Israelis arriving for a personal interview at the IDF's draft office may not be asked for their opinions on female combat soldiers or the LGBT movement, IDF Ombudsman Major-General Yizhak Barik (Res.) told the IDF's Meitav Unit (Reception and Sorting Base).
Barik's announcement follows a soldier's complaint that he was asked questions on his religious views, including on controversial topics, during the intake interview.
The youth told Barik that he had been "marked" by the IDF due to his religiosity, and asked specific questions on those topics during a personal interview.
Barik responded that "no sector of the population is 'marked' during their first visit to the Draft Office. The Sorting Unit looks objectively at each new recruit, and each is examined based on his lifestyle, his unique qualities, and his personality."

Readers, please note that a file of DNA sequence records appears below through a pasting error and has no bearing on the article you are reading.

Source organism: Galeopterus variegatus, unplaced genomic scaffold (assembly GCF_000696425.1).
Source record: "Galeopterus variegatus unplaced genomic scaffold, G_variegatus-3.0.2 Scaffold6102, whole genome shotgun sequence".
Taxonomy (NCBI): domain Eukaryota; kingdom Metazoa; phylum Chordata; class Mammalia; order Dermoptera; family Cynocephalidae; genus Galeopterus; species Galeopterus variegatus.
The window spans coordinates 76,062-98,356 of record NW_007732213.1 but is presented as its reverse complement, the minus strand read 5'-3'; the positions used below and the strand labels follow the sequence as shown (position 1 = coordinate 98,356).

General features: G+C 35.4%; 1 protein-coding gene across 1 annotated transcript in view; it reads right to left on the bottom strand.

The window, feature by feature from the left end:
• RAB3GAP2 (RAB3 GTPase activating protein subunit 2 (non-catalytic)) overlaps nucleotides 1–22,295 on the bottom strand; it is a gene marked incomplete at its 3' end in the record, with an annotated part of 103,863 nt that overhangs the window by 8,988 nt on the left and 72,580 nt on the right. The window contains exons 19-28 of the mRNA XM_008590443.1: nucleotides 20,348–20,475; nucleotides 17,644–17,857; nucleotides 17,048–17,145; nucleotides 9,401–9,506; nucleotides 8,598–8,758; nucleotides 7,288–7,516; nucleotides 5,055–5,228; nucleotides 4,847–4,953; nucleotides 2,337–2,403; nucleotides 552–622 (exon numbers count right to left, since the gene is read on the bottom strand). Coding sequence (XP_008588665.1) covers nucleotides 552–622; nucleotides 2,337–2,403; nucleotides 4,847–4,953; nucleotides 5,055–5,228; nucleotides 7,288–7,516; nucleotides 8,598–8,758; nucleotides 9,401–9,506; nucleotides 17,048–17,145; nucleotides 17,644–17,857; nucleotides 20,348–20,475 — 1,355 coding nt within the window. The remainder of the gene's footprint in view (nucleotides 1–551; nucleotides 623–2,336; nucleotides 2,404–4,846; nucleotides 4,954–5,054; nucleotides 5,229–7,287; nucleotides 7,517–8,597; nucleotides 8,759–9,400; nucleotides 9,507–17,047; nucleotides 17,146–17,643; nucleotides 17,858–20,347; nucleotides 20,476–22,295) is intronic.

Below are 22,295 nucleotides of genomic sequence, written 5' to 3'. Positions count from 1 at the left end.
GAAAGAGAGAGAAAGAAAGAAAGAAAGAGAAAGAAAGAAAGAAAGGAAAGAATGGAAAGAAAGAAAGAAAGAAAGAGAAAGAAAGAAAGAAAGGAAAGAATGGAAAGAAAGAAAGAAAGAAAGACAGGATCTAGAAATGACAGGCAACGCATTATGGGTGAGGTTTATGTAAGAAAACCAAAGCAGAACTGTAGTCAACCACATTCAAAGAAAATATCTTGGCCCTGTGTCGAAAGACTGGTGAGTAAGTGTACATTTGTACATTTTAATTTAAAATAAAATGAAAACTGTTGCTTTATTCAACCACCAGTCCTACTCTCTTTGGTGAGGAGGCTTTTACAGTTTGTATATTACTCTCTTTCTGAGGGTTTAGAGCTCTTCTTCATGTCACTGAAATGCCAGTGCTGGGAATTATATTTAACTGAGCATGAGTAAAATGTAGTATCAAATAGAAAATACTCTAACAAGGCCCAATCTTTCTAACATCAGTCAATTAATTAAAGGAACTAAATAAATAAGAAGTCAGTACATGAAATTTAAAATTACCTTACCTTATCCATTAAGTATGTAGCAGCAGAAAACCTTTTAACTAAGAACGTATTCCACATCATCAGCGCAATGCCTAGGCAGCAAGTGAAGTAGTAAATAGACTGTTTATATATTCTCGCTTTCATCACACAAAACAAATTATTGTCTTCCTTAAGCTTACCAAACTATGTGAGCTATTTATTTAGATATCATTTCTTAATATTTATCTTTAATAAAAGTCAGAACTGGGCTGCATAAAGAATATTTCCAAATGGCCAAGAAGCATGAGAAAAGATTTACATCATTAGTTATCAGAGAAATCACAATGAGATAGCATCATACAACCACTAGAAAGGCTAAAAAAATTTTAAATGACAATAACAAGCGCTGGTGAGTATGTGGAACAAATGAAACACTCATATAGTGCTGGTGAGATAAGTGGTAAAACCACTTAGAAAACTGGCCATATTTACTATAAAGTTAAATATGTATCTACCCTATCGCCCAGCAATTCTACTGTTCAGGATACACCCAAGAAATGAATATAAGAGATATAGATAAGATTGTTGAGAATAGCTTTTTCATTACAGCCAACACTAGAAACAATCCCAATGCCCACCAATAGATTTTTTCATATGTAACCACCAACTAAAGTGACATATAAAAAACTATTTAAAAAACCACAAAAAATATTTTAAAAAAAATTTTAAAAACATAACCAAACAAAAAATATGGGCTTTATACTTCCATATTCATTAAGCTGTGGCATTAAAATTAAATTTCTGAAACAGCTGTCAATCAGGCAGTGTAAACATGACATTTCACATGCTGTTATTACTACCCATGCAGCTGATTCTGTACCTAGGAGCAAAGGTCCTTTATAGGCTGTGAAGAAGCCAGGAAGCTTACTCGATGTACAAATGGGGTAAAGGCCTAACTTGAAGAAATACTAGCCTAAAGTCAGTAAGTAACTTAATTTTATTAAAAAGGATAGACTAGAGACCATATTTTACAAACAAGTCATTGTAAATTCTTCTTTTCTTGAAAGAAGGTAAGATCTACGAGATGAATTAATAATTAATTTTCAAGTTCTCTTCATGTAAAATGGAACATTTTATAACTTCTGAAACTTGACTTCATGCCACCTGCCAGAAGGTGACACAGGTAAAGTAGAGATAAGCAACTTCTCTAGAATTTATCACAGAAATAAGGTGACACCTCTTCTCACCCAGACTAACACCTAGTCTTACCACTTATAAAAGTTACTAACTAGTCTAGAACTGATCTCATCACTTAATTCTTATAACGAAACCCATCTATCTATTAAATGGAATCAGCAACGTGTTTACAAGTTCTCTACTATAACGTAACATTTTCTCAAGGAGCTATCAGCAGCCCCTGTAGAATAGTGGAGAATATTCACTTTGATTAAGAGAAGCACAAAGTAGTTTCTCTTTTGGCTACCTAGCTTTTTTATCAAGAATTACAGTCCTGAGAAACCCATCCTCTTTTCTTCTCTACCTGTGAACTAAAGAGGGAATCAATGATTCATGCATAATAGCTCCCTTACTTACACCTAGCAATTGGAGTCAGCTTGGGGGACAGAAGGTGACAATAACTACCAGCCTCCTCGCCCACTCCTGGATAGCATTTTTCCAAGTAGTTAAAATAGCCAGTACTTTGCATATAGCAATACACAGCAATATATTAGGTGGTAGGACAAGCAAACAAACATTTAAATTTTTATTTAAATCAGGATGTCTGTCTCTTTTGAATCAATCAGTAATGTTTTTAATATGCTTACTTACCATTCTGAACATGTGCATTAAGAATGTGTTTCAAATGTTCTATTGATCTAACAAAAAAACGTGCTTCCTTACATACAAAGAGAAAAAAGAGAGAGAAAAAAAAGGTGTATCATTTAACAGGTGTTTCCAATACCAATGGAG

"Questions on religion and faith are not an obligatory part of the interview, but they may come up from time to time as things are discussed in the interview, just like other things may come up such as personal status, family status, personal issues, and so on."
He also admitted that in unusual cases, when there is a concern of an ideological issue which would influence a person's ability to properly serve, initial investigations of sensitive issues may begin in the personal interview, in order to examine how much the interviewee is influenced by those issues.
"This investigation does not harm or influence the recruit's qualities or other factors, such as his test score or academic and psychological fitness," he emphasized. "It aims to help the recruit."
Regarding the question on female combat soldiers, Barik said, "That question was in the part of the test which tests Hebrew writing, and soldiers' opinions are not noted or otherwise written down."